To freeze fruit, start by washing, coring, and skinning (if necessary). Cut into slices or chunks, pat dry, and place in single layers on parchment lined baking sheets. Place baking sheets in the freezer for several hours, then remove and put frozen fruit in zip-top bags that are clearly labeled and dated.

If you’re worried about discolouration, fruit can be soaked in water with a splash of lemon juice before freezing. Be sure to pat dry to avoid unnecessary ice crystals from forming.

Most vegetables require a short blanching before freezing. Beyond that, the method of freezing and storing is the same as fruit. Keep in mind that both fruits and vegetables should be frozen immediately after packaging. Vegetables like cucumber, celery, and cabbage don’t freeze well and are likely to turn into a waterlogged mess when frozen.

Freezing herbs

All fresh herbs can be frozen or dried, however some herbs freeze better than other. Freezing works well for basil, chives, oregano, lemon balm, mint, and tarragon.

Frozen herbs can be used in the same proportion as fresh herbs, but they will be limp when defrosted and are best used in recipes. Fresh herbs can be flash frozen, frozen in measured amounts of water, as well as frozen in oil, and can last up to 12 months.

After harvest, clean your herbs by rinsing them in clear water. Then spin them dry in a salad spinner or roll them up in a tea towel to blot them dry, being sure not to crush them.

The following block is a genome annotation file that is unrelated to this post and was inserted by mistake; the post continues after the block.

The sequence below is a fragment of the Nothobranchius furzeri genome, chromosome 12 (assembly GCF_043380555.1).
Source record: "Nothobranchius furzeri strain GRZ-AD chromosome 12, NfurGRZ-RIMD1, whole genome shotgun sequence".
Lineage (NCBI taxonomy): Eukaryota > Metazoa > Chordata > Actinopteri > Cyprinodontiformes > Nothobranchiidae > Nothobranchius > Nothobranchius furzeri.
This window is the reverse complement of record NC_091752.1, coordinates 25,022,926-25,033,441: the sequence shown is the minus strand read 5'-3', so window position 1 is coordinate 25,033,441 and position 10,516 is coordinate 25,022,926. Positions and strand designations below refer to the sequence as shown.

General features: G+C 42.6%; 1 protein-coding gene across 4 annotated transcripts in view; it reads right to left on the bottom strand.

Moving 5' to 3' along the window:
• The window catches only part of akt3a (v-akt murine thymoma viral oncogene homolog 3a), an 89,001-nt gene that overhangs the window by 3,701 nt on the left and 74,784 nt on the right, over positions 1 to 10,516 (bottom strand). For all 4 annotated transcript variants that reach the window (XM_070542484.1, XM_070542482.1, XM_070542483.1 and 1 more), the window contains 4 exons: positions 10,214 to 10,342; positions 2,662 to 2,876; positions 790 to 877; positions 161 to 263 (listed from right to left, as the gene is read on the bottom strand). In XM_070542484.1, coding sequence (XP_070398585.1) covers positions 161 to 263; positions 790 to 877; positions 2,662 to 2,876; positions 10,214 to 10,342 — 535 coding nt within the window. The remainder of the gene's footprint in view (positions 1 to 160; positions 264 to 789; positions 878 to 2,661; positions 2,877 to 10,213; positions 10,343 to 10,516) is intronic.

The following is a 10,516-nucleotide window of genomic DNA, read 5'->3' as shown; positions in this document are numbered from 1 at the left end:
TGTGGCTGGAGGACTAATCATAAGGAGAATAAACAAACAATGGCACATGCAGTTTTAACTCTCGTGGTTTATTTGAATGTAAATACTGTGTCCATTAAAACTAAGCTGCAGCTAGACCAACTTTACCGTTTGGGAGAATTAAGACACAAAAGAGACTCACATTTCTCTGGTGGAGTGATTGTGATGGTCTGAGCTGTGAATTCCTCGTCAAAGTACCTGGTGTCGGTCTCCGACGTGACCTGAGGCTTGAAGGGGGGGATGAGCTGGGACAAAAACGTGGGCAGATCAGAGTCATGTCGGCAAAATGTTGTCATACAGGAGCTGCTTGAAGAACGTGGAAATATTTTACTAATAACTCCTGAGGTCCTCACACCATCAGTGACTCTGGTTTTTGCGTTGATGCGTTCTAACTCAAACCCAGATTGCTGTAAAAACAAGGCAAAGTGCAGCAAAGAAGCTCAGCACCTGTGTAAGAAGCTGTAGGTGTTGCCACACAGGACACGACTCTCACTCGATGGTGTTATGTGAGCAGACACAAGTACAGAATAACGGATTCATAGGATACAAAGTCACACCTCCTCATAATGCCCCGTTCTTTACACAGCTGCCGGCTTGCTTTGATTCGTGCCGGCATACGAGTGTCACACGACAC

The easiest way to freeze fresh herbs is individually. Simply strip the leaves off the stems, spread in a single layer on a cookie sheet, and place in the freezer. Once frozen, place leaves in a zip-top bag, and then label and date the bag.

Freezing herbs in water is also an easy task. Take an ice cube tray filled halfway with water and place 1 Tablespoon of clean, chopped herbs in each section of the tray. The herbs may float, but that’s okay. Once you get them under the water as much as possible, place the tray in the freezer. When frozen, remove the tray and top off each cube with water and put back in the freezer to freeze completely. Then, pop out each herb cube and store in a labeled and dated zip-top bag. Herb cubes are excellent for soups, stews, and sauces.

Oil cubes can be used the same as water-based herb cubes. Simply melt the oil cube in your pan or saucepan, and the herbs are set to flavour your meal. To prepare oil cubes, simply follow the water-based steps above but sub your favourite oil (olive and avocado work well) by pouring over the herbs in the ice cube tray, cover with plastic wrap, and place in freezer. The herbs won’t float in the oil and don’t need to be topped up after frozen. Approximately 1 Tablespoon of oil is needed in each section. You could also mix 1/3 cup of oil with 2 cups of herbs and evenly distribute between sections in the tray.

Just like the water-based herb cubes, remove tray from freezer when solid, store in labeled and dated zip-top bags and put back in freezer to use as needed.

Pickling fruits and vegetables

Picking is one of the oldest forms of food preservation. Sweet pickled cucumbers and relishes often come to mind, but many vegetables and fruits—yes fruits—can be preserved this way. Perhaps it’s time to give peppers, cauliflower, apples, and pears a try!

Pickled foods will last anywhere from three to 12 months, and most recipes include brining for several hours or days. Even in vinegar, spoilage can happen so it’s always a good idea to follow a tested recipe. Using the method of hot water canning method will further stop the risk of spoilage.